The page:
Rating: 9.0 out of 10.0
Showtime lags a bit behind other cable channels when it comes to spiffy presentation but this isn't too bad. 1.78:1 widescreen works well for the series, from the settings of Washington or Israel to the various interior sequences, it all comes through quite crisp. You can see details in backgrounds and it enhances such bits as interrogation scenes and the powerful emotional sequences. Perhaps not the best out there but still very good to match the series.
Rating: 9.0 out of 10.0
Dolby Digital 5.1 with subtitles in English and Spanish. The soundtrack is crisp and good for the dialogue-heavy series but also captures the ambiance of Middle East city scenes as well as tense moments in the woods and gunfights. The musical score is also carried along great to help pull you into the series and enjoy a fun experience.
Rating: 9.0 out of 10.0
Sadly, even being the jewel in Showtime's network crown doesn't spare Homeland from the channel's tendency to skip on DVD features. No audio commentaries this time around, a real loss and only a half dozen deleted scenes of no real importance.
Return to the Homeland: Filming in Israel (7:52) shows the filming for Carrie's Middle East trip in the country. It was a homecoming in a way as it was an Israeli series that inspired Homeland and creator Gideon Raff enjoyed going to the nation for real. We see the shooting of a protest scene and how tense things are there was shown when a passerby saw the actors, assumed it was a real anti-Israeli protest, and tried to attack them. But they mostly put over the beauty of the land and how it's such a fantastic setting for a great show.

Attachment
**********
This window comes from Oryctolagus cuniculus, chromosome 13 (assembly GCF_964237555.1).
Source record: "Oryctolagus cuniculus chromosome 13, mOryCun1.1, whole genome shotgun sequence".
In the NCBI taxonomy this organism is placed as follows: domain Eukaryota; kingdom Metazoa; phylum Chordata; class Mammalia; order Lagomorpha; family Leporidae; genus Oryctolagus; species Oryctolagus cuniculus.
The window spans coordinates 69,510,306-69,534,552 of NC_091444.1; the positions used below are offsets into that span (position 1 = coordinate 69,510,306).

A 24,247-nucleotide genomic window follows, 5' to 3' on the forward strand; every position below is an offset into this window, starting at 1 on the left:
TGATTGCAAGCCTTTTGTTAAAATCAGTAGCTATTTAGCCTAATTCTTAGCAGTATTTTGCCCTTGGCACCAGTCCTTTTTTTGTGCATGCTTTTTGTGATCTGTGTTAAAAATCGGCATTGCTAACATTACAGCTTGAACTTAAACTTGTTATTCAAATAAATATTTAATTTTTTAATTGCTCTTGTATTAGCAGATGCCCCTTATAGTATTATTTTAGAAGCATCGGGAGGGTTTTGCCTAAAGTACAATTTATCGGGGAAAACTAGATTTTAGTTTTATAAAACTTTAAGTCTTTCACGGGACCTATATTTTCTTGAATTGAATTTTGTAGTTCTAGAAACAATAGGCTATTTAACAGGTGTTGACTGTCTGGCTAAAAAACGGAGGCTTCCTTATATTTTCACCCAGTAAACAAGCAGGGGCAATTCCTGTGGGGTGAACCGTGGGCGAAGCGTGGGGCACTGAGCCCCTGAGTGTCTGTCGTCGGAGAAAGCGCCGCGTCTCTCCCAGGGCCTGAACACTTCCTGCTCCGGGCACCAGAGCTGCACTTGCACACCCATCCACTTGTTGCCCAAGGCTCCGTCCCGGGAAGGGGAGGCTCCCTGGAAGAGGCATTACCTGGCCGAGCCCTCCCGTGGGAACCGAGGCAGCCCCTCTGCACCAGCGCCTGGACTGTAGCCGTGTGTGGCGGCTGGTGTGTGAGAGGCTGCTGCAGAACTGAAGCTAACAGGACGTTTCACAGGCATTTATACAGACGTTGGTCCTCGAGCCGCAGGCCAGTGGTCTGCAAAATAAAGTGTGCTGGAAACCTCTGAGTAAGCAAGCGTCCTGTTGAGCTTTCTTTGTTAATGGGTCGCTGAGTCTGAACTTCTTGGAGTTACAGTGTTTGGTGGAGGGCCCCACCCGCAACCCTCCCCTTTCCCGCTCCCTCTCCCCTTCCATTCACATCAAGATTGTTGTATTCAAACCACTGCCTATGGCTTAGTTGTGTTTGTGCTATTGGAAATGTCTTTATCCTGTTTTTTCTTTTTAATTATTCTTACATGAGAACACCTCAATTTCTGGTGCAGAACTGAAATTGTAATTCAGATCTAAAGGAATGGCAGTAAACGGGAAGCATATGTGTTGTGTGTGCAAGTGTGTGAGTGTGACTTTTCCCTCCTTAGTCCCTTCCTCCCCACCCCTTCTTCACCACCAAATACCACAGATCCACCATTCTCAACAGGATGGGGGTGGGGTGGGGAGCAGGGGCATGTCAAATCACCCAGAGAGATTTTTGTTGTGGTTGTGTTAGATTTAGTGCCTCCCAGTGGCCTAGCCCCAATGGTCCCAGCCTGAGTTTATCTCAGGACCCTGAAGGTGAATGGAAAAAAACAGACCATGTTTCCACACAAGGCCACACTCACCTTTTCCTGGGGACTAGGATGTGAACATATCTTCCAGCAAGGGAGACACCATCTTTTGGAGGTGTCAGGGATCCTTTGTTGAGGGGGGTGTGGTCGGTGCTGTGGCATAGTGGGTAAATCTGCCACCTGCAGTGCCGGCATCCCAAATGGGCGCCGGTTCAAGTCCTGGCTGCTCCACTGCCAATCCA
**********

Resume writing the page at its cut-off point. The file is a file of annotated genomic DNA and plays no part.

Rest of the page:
The Choice: The Making of the Season Finale (15:41) details the big end to the season. Obviously to be watched after you see the episode as spoilers abound but they touch on how Carrie and Brody are the emotional heart of the show and their trip to a cabin dramatizes their delusion of a normal life together. A major scene was to be shot in a parking lot but they worried it would give away events for onlookers so moved to a secured abandoned factory. It goes into why they made the story decisions they did and what it means for season 3. If you're as blown away by the finale as most fans, you'll enjoy seeing how a key turning point for the series came to be.
The Border (1:40) is a short scene that showcases set-up for season 3.
A Super 8 Film Diary by Damien Lewis (11:06) is the actor's "homage to 70's film." He shows footage from his old camera of shooting scenes from the finale, goofing about on set, how he handles his off-time and fun with cast members. Short but still a good look at how the Emmy winner injects some levity onto a tense series.
Rating: 7.0 out of 10.0
The 411: It's not as near-perfect as its first season was but Homeland still provides more fantastic turns and drama than almost any other show on television. Ignore the subplots of Brody's daughter and you have a fascinating study of the human condition as Danes and Lewis turn in stunning performances backed by unexpected twists and great writing. The finale is a true stroke of genius and while the extras could have been more plentiful, we get insight to how it all came together. Viewed in one go, this season is a textbook on how to properly make a great series and why Homeland more than deserves any accolades it gets.